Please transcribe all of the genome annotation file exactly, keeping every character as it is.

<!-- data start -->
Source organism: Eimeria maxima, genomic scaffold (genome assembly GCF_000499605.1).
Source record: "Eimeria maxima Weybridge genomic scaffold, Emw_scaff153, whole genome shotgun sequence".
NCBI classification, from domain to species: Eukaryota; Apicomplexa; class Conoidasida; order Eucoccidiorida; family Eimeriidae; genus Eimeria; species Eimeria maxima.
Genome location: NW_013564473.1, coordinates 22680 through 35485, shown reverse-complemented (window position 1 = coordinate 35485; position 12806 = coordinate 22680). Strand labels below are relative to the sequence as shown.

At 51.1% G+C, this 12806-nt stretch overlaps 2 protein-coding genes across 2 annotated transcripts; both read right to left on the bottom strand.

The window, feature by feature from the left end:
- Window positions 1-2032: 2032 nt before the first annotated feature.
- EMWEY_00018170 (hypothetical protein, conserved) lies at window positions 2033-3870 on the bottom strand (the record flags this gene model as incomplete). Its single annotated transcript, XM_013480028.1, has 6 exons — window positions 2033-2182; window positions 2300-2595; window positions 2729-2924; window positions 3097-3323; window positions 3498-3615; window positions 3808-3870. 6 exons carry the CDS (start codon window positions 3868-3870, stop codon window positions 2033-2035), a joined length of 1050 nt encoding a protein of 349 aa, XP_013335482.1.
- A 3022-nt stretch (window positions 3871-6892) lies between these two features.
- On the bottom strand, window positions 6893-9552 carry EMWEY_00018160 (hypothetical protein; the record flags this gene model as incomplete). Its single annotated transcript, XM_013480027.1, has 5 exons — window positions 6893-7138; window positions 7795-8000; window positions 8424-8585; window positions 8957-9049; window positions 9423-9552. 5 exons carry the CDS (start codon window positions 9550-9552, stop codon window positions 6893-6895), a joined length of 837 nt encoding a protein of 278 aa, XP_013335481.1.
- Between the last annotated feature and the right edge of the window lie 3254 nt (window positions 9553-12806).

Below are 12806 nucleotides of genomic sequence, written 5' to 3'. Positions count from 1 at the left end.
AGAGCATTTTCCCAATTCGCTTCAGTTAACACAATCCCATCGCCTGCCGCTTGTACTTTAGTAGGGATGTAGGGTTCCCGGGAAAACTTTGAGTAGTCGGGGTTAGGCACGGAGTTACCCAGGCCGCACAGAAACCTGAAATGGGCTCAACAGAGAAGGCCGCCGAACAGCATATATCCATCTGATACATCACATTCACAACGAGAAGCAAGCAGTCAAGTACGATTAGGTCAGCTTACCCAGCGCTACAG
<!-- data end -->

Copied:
Source organism: Eimeria maxima, genomic scaffold (genome assembly GCF_000499605.1).
Source record: "Eimeria maxima Weybridge genomic scaffold, Emw_scaff153, whole genome shotgun sequence".
NCBI classification, from domain to species: Eukaryota; Apicomplexa; class Conoidasida; order Eucoccidiorida; family Eimeriidae; genus Eimeria; species Eimeria maxima.
Genome location: NW_013564473.1, coordinates 22680 through 35485, shown reverse-complemented (window position 1 = coordinate 35485; position 12806 = coordinate 22680). Strand labels below are relative to the sequence as shown.

At 51.1% G+C, this 12806-nt stretch overlaps 2 protein-coding genes across 2 annotated transcripts; both read right to left on the bottom strand.

The window, feature by feature from the left end:
- Window positions 1-2032: 2032 nt before the first annotated feature.
- EMWEY_00018170 (hypothetical protein, conserved) lies at window positions 2033-3870 on the bottom strand (the record flags this gene model as incomplete). Its single annotated transcript, XM_013480028.1, has 6 exons — window positions 2033-2182; window positions 2300-2595; window positions 2729-2924; window positions 3097-3323; window positions 3498-3615; window positions 3808-3870. 6 exons carry the CDS (start codon window positions 3868-3870, stop codon window positions 2033-2035), a joined length of 1050 nt encoding a protein of 349 aa, XP_013335482.1.
- A 3022-nt stretch (window positions 3871-6892) lies between these two features.
- On the bottom strand, window positions 6893-9552 carry EMWEY_00018160 (hypothetical protein; the record flags this gene model as incomplete). Its single annotated transcript, XM_013480027.1, has 5 exons — window positions 6893-7138; window positions 7795-8000; window positions 8424-8585; window positions 8957-9049; window positions 9423-9552. 5 exons carry the CDS (start codon window positions 9550-9552, stop codon window positions 6893-6895), a joined length of 837 nt encoding a protein of 278 aa, XP_013335481.1.
- Between the last annotated feature and the right edge of the window lie 3254 nt (window positions 9553-12806).

Below are 12806 nucleotides of genomic sequence, written 5' to 3'. Positions count from 1 at the left end.
AGAGCATTTTCCCAATTCGCTTCAGTTAACACAATCCCATCGCCTGCCGCTTGTACTTTAGTAGGGATGTAGGGTTCCCGGGAAAACTTTGAGTAGTCGGGGTTAGGCACGGAGTTACCCAGGCCGCACAGAAACCTGAAATGGGCTCAACAGAGAAGGCCGCCGAACAGCATATATCCATCTGATACATCACATTCACAACGAGAAGCAAGCAGTCAAGTACGATTAGGTCAGCTTACCCAGCGCTACAG